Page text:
Theresa May has opened up about living with Type 1 diabetes, revealing that she injects herself with insulin up to five times a day.
In a live broadcast, the Prime Minister told ITV News viewers that they shouldn’t let a diagnosis hold them back in life.
“The crucial thing to me is being a diabetic doesn’t stop you from doing anything,” she said.
There are currently 3.9 million people living with diabetes in the UK, roughly 10% of which suffer from Type 1 diabetes.
The condition occurs when the pancreas stops producing any insulin. This means that the glucose levels in the blood become too high, because the body cannot use it properly.
Unfortunately, because it is an immune problem which can be triggered by various factors such as the environment and viruses, it is not possible to prevent Type 1 diabetes.
Symptoms usually develop very quickly and include: feeling incredibly thirsty, urinating more than usual (especially at nighttime), feeling tired and losing weight.
Type 1 diabetes is the most common type of childhood diabetes, according to Diabetes UK. However it can also develop in adults, usually before they hit 40.
“The only way to treat it is to take insulin daily – through an injection or a pump you wear all the time,” Libby Dowling, clinical advisor at Diabetes UK, previously told HuffPost UK Lifestyle.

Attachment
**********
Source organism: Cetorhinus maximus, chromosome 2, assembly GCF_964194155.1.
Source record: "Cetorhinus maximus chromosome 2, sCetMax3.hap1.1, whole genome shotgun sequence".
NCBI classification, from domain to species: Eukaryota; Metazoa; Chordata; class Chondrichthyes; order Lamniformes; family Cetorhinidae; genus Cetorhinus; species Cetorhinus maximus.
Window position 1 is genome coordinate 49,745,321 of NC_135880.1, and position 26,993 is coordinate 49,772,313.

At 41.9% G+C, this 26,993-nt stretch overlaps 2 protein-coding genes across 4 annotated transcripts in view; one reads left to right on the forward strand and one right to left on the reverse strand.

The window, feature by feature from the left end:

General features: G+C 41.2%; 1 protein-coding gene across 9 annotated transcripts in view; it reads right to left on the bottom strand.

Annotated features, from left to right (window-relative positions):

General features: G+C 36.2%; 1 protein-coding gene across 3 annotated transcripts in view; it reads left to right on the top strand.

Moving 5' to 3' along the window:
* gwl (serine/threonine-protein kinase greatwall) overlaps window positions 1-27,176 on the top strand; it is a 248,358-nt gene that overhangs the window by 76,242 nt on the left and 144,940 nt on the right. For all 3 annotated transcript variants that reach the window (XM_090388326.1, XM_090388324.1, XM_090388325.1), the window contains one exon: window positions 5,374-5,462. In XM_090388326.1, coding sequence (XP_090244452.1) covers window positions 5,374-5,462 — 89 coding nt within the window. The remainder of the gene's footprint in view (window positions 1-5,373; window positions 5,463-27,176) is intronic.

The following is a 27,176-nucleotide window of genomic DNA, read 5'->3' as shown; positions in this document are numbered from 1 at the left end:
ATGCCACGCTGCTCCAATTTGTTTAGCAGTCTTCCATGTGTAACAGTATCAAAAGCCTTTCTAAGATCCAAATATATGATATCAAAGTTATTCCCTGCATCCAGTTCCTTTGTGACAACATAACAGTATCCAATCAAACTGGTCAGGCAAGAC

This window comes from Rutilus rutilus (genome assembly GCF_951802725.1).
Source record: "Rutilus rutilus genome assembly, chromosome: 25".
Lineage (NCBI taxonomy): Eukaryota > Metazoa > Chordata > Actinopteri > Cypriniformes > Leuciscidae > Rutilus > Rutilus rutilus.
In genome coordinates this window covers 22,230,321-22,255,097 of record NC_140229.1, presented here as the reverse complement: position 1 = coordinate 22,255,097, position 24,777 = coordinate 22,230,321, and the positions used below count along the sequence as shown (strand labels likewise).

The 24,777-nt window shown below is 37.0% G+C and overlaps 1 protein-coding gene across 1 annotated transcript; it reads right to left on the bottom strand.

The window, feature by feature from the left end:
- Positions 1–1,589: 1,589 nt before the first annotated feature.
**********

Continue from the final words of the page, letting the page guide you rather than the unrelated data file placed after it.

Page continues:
“Once you have it, you have it for life.”
Dr Paul Zollinger-Read, chief medical officer for Bupa, highlights the importance of a quick diagnosis.
“Long-term complications of Type 1 diabetes develop gradually, over years,” he told HuffPost UK Lifestyle.
“High glucose levels can damage blood vessels, nerves and organs. This is why, if you have Type 1 diabetes, you need to look after your health very carefully.
“We should all try to eat healthily, exercise regularly and not smoke or drink too much alcohol. But for those with Type 1 diabetes, making healthy lifestyle choices is even more important.”
Diabetes UK offer 10 dietary tips for people with Type 1 diabetes:
1) Eat three meals a day to help keep your blood glucose levels in check.
2) At each meal include starchy carbohydrate foods such as bread, pasta, chapatis, potatoes, noodles, rice and cereals.
3) Cut down on the fat you eat, particularly saturated fats, as a low fat diet benefits health.
4) Eat more fruit and vegetables.
5) Include more beans and lentils in your diet.
6) Aim for at least two portions of oily fish a week.
7) Limit sugar and sugary foods.
8) Reduce salt intake to 6g or less a day.
9) Drink alcohol in moderation.
10) Don’t use diabetic foods or drinks.